What, then, does it mean to be a “credible” Christian? Perhaps it means that we stop trying to put on a religious act and realize that we are a lot like the believers we read about in the pages of the Bible — justified yet sinful at the same time; sanctified yet still deeply flawed; faithful (at times) yet unfaithful (at other times); etc. Very often in Scripture we read of believers who (on the one hand) sometimes demonstrated great faith and virtue, but who also (on the other hand) demonstrated great flaws and shortcomings. King David, the sweet psalmist of Israel, the “man after God’s own heart,” was a man of great faith and devotion. But he was also a great sinner who fell horribly in the affair with Bathsheba. The Apostle Peter was a man of earnest devotion to his Savior, but it was this same Apostle who denied Christ three times and on one occasion fudged the purity of the gospel to such an extent that his fellow Apostle Paul had to publicly rebuke him (Galatians 2). And even the great, learned, eloquent Apostle to the Gentiles, Paul, who suffered so much and sacrificed so much for the cause of Christ’s gospel, confessed his own inner turmoil over his ongoing struggle with sin (in Romans 7). At one point in his ministry Paul had such a sharp disagreement with a co-laborer in the gospel (Barnabas) over whether or not to take John Mark along with them on a missionary journey, that they had to go their separate ways and labor in different fields of service (see Acts 15:36-41). And many more examples could be given.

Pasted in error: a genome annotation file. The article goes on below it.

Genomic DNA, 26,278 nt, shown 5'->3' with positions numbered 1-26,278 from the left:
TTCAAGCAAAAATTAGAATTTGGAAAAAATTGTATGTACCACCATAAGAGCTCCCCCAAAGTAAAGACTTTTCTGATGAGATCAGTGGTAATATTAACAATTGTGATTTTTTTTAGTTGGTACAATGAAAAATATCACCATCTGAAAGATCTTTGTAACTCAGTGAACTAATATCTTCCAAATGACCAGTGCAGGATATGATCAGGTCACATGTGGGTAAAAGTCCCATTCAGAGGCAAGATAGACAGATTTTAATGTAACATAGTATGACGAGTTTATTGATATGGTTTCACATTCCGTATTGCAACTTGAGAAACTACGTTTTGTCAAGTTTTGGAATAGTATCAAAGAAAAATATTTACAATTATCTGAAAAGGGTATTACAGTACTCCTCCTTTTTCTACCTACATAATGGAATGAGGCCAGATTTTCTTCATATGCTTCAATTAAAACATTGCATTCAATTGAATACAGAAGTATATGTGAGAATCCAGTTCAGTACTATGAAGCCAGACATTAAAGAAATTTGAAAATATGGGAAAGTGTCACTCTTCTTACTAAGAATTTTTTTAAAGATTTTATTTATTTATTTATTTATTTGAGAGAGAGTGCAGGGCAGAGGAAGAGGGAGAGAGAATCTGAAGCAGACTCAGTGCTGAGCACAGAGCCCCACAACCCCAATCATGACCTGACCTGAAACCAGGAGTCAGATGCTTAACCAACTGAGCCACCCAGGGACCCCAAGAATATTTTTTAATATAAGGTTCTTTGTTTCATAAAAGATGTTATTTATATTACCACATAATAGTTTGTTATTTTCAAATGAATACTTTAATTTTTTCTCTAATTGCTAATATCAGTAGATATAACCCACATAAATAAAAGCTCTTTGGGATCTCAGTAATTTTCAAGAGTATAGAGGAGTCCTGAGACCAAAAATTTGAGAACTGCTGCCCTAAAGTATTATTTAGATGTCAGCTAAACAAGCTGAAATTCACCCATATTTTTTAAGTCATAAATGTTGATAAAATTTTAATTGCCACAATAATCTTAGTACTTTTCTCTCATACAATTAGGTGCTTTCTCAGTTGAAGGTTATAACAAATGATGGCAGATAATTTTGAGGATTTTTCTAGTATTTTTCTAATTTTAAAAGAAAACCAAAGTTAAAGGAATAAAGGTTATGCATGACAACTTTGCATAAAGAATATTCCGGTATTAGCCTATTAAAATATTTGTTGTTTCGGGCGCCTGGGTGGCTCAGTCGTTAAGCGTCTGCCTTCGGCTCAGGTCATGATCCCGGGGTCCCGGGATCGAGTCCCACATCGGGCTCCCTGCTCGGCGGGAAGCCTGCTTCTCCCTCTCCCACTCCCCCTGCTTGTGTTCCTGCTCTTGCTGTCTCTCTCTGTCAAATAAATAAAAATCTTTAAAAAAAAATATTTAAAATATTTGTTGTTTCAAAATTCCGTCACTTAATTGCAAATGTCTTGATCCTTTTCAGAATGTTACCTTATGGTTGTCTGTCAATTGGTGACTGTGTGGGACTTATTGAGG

The world and the church desperately need more of us to be “credible Christians.” How do we do that? I don’t have an easy, step-by-step formula to offer you on how to be or become a credible Christian (“5 easy steps to Christian credibility!” or something like that). But may I suggest that being a credible Christian means neither pretending to have arrived at sinless perfection, nor (on the other extreme) trying too hard to be like the world. Instead, perhaps we should just learn how to be who we are in Christ — with all of the amazing complexity that that involves in this present age where we are “already” saved, and yet “not yet” saved in the final, ultimate sense. We are great sinners who have been redeemed at great cost by a great Savior. And while we are certainly not perfect or sinless (and we should be willing to admit it, even before those who reject our Savior!), it is our earnest goal and desire to press on toward that sinless perfection which will be ours in glory (see Philippians 3:12-15). Perhaps we will regain our credibility as professing Christians when we learn to view ourselves as unworthy beggars who have been given the incredible gift of the Bread of Life. In relating to the unbelieving world, we will only be credible if we approach the unbelievers in our lives as beggars who have received the Bread of Life, and who wish to share the feast with our fellow beggars. In sum, we need to live in light of the gospel we profess to believe.
God, be merciful to us, and grant us grace to be credible Christians before a watching world. Amen.